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A court-appointed monitor overseeing the operations of the United Automobile Workers union is investigating disputes involving the union’s president, Shawn Fain, and two U.A.W. officials who say they were improperly stripped of duties.

The monitor, Neil M. Barofsky, also accused the union on Monday of a “lapse in cooperation” with the investigation, saying it had taken months to turn over relevant documents and then provided only a small fraction of those requested.

The union declined to comment.

The assertions at issue were included in a report filed in federal court in Michigan about Mr. Barofsky’s tenure as monitor, which began in 2021 as part of a consent decree after Justice Department investigations that resulted in the convictions of several union officials, including two past presidents, on corruption charges.

That process also resulted in the union’s first election of a president by a vote of the full membership — balloting that elevated Mr. Fain, running as an insurgent candidate, to the top job in a runoff last year.

One matter now under investigation, according to the filing, stems from a dispute over the role of the union’s secretary-treasurer, Margaret Mock. In February, the union’s international executive board voted to support Mr. Fain’s move to strip Ms. Mock of duties not mandated under the union constitution, on allegations that she “had engaged in misconduct while carrying out her financial oversight responsibilities,” according to the report.

Ms. Mock denied the allegations and asserted that the move had been “improperly instigated in retaliation for her refusal or reluctance to authorize certain expenditures” for the president’s office, the report said.

In addition, the report said Mr. Barofsky’s staff was investigating allegations by a vice president who last month was stripped of oversight of the union’s Stellantis department. According to the report, the union said the action had been taken against the vice president, Rich Boyer, because of “dereliction of duty,” but the official claimed that he had been a victim of retaliation for “refusing to engage in acts of financial misconduct to benefit others.”

The union had made officials and members available to be interviewed by investigators, the monitor’s report said, but “effectively slow-rolled the monitor’s access to requested documents,” numbering about 116,000. About 2,600 documents had been handed over, the report said, mostly in the last few days.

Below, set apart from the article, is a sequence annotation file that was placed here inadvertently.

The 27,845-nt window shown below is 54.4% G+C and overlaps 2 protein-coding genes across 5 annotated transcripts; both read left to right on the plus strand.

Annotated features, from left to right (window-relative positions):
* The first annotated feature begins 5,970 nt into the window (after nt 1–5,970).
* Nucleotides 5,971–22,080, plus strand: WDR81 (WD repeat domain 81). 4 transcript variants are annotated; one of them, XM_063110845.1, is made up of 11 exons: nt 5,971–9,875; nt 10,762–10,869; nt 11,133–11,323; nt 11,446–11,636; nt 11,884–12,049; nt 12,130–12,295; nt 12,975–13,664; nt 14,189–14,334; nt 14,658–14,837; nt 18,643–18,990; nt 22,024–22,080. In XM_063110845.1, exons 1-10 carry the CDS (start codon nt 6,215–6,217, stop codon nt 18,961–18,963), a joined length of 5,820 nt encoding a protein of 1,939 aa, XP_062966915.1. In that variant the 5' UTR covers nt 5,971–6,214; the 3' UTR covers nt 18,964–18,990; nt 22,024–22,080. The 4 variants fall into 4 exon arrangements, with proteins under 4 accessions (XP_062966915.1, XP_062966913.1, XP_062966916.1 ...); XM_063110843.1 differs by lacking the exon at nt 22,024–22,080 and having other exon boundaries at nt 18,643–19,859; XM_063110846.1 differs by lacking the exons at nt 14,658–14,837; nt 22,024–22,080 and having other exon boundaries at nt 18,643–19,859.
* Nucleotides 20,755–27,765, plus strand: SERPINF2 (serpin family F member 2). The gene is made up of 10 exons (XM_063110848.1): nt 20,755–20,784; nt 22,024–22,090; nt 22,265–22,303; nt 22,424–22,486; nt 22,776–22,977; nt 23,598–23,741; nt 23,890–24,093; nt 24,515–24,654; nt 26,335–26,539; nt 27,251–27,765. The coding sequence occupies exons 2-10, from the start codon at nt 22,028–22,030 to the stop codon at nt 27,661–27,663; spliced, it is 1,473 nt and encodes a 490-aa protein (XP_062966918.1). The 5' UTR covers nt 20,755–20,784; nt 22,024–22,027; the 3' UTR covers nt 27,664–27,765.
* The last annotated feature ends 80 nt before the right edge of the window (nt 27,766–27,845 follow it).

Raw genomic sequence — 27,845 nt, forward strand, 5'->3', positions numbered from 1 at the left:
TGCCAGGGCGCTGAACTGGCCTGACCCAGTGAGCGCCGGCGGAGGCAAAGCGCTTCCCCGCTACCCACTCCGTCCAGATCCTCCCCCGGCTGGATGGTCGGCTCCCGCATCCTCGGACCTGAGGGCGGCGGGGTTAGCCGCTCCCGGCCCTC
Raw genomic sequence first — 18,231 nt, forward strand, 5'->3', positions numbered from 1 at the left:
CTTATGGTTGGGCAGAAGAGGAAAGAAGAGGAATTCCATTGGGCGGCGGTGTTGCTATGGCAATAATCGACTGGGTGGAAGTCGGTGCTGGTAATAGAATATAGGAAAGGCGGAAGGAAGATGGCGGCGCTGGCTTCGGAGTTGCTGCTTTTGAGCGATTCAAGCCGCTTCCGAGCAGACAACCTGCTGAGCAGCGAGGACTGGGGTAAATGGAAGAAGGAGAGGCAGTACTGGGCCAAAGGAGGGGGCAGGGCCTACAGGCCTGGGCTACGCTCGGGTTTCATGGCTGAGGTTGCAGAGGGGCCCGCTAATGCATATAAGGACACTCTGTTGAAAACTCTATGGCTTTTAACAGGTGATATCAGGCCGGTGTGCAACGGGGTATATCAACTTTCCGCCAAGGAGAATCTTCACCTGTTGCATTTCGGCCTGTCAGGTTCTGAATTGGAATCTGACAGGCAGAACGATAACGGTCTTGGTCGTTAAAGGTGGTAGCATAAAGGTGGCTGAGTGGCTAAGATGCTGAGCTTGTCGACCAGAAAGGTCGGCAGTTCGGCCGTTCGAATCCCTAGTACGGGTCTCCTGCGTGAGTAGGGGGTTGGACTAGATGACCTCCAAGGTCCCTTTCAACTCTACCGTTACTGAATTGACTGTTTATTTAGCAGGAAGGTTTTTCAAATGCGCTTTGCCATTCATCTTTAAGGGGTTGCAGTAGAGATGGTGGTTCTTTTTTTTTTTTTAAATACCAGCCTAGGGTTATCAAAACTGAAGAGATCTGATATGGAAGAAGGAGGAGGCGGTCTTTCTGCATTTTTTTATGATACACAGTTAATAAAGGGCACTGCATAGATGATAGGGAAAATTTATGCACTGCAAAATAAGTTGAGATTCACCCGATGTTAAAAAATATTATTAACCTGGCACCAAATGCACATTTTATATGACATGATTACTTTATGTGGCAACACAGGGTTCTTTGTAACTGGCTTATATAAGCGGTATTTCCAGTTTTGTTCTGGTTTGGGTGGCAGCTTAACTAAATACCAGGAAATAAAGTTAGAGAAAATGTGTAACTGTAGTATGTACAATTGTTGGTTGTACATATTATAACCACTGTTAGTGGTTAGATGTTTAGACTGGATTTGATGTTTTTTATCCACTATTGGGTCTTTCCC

The monitor’s report did not request any action by the court, leaving the next steps in the investigation unclear.

While the union’s legacy of corruption hung over its most recent election, it was another issue — a vow to be tough in contract talks with the Detroit automakers, and to discard “company unionism” — that carried Mr. Fain to the presidency.

He delivered on that promise in negotiations last fall, gradually escalating pressure in six weeks of walkouts at selected Ford, General Motors and Stellantis plants on the way to securing some of the union’s biggest gains in decades.

In the midst of that effort, there were signs of tension involving Ms. Mock, who expressed concern to fellow board members about the cost of the walkouts to the union’s budget. She proposed scaling back spending on organizing during the strikes, but the board set aside the proposal at a special meeting, The New York Times reported, citing two people familiar with the meeting.

Ms. Mock and Mr. Boyer could not be reached on Monday for comment for this article.

According a union biography, Ms. Mock became active in U.A.W. affairs after being hired at a Chrysler plant in 1994. The biography calls her “an experienced financial officer and a fierce protector of the interests of U.A.W. members.”

Mr. Boyer joined the union in 1985 at a Chrysler factory and held union roles for almost three decades, according to the union website.

An electrician and a grandson of a U.A.W. member, Mr. Fain entered the union in 1994, also at a Chrysler plant. Chrysler is now part of Stellantis.



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